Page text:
• queueScheduler - synchronous tasks (of and range operators). Schedules value emission in a queue and then performs emission (same tick).
  • asyncScheduler - macro tasks (setTimeout). Delays value emission in another macrotask
  • asapScheduler - schedules tasks on the microtask queue (promises). Emission is performed just after the current macrotask (as soon as possible)
  • animationFrameScheduler - paint events. Emission is aligned with browser re-draw event to create smooth animation (right before the next paint event of the browser)

In addition to executing tasks, a scheduler also has to:

  • control the order of work - execution policy - a scheduler holds a variable called actions, which is an array of actions, and a flush() method that runs all of these actions in the right order.
  • schedule work on time - a scheduler holds now() function. That function returns a number usually Date.now()
2. TestScheduler

Scheduler for unit testing. Inherits from VirtualTimeScheduler and has additional methods for convenient testing. Works on the current macro task, like asyncScheduler.


❗️ NOTES:

  • For this blog post I have built a repository on github: angular-RxJS-testing, so that you can run the tests on your machine, play with them or even add some of your own tests.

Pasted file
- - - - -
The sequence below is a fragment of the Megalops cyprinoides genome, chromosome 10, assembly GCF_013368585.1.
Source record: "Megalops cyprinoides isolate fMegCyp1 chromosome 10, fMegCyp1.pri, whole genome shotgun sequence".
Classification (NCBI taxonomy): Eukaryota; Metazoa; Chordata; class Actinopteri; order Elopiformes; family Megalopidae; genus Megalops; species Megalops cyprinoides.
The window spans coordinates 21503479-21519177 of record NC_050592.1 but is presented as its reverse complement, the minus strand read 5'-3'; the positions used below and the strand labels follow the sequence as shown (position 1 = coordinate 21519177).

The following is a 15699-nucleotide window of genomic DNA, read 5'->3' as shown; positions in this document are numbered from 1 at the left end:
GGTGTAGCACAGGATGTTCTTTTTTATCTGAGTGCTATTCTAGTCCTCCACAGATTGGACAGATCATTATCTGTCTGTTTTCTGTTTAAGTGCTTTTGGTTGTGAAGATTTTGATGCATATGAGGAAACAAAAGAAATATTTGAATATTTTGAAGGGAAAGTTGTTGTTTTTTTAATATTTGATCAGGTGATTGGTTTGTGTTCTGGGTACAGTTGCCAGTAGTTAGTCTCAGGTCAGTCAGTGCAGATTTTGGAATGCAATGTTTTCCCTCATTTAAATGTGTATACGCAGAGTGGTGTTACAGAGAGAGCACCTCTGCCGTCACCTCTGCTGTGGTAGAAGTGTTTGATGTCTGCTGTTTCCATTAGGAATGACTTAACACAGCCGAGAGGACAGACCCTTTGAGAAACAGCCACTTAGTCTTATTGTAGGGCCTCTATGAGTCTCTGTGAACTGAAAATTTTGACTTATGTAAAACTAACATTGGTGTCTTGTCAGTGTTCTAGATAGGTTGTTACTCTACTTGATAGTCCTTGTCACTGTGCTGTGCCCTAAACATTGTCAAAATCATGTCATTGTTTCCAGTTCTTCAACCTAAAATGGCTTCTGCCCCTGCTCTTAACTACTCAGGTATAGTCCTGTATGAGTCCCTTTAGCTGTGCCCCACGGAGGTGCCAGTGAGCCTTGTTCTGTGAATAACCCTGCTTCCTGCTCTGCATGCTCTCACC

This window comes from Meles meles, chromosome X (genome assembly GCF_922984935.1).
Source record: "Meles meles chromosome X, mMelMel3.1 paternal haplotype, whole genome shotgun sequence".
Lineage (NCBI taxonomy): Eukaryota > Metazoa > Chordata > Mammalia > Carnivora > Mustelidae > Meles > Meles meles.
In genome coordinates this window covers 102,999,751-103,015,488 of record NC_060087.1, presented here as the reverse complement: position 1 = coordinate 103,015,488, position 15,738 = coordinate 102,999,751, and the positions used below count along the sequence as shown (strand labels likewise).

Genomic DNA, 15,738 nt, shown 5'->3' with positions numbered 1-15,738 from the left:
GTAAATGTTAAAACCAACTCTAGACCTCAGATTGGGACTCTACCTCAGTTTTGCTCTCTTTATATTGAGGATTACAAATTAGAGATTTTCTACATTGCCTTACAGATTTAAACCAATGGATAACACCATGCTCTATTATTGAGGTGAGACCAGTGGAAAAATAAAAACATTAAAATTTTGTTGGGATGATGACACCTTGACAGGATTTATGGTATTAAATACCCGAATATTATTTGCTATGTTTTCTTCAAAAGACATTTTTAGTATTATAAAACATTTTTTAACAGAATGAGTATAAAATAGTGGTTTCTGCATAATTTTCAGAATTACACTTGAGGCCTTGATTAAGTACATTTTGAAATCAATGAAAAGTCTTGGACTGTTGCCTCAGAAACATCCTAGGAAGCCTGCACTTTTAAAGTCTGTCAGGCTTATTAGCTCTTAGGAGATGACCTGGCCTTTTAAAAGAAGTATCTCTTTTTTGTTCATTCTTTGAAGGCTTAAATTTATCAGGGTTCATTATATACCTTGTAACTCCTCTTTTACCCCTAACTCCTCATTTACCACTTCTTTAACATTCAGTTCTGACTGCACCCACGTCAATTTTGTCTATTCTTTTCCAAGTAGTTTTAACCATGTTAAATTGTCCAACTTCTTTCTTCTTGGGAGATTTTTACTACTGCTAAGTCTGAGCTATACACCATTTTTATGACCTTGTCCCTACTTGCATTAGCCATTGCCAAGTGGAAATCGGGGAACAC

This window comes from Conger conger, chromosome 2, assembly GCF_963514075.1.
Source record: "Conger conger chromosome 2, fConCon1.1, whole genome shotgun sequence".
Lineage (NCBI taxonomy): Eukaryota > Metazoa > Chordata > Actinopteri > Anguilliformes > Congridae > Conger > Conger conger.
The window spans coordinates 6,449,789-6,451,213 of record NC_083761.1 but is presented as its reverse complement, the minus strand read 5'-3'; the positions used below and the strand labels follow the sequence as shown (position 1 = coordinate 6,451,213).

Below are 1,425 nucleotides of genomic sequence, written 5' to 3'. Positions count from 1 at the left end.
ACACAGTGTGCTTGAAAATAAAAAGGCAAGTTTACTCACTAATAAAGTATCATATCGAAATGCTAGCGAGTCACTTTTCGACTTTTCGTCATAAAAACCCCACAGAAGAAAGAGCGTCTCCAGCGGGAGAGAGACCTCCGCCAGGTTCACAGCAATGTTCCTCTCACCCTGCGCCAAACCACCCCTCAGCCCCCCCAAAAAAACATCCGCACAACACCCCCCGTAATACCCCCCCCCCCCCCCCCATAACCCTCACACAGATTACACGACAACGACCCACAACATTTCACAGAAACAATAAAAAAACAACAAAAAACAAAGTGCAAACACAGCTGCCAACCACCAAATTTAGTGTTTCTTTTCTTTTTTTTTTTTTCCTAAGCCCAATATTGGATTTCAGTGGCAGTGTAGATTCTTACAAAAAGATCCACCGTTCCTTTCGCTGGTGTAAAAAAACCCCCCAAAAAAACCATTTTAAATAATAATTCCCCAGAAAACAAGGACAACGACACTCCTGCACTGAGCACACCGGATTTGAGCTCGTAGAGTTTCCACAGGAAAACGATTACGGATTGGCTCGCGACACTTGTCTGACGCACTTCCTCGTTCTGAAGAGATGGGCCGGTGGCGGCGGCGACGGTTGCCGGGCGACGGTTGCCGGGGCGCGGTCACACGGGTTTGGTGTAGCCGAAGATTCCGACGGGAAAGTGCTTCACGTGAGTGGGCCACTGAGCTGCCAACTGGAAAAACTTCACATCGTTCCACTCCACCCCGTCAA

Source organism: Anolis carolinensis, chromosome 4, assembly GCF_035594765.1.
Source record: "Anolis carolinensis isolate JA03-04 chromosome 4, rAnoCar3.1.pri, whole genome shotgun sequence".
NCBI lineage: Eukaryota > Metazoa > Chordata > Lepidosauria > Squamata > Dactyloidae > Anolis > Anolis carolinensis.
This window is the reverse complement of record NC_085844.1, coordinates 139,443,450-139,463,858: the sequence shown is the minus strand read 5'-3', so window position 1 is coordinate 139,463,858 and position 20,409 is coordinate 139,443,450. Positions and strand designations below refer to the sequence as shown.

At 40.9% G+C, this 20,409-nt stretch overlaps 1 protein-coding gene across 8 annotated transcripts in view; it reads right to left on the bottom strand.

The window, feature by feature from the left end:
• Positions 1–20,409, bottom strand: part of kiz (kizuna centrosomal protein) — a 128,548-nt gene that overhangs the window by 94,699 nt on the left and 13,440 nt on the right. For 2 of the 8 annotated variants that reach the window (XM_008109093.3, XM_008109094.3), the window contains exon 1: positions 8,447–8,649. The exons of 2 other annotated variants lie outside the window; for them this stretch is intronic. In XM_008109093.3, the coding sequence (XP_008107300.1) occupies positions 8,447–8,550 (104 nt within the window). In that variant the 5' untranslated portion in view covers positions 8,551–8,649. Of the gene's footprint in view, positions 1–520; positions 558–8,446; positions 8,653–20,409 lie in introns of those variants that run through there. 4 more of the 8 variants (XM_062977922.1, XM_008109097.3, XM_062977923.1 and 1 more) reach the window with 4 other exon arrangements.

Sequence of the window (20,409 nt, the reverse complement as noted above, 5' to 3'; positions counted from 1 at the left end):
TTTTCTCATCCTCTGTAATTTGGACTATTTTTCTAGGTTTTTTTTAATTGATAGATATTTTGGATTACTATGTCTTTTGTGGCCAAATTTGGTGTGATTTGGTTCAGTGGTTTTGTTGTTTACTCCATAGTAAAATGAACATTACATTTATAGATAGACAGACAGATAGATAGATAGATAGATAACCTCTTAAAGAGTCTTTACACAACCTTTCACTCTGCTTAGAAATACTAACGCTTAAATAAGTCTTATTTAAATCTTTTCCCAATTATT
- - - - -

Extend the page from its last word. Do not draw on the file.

• You should have a prior knowledge of RxJS operators and functions, or at least go to the resource I will provide.
  • You should to be familiar with the syntax of tests.
  • Some of my example are "angular oriented" (actually, the repo is an angular project), but you don't have to know angular to understand them.

The operators and functions you should know for this blog post

of() function:

scheduled() function:

pipe() function:

delay() operator:

take() operator:

map() operator:

filter() operator:

debounceTime() operator:

distinctUntilChanged() operator:

switchMap() operator:


Enough talking, let's dive into the code and start with an easy, warm up example of SYNCHRONOUS code:

import { map } from 'rxjs/operators'
import { of } from 'rxjs';
export class SchedulersTestingComponent {
addHi() {
return of(1, 2, 3)
.pipe(
map(item => item+'Hi👋')
);
} // '1Hi👋', '2Hi👋', '3Hi👋'
}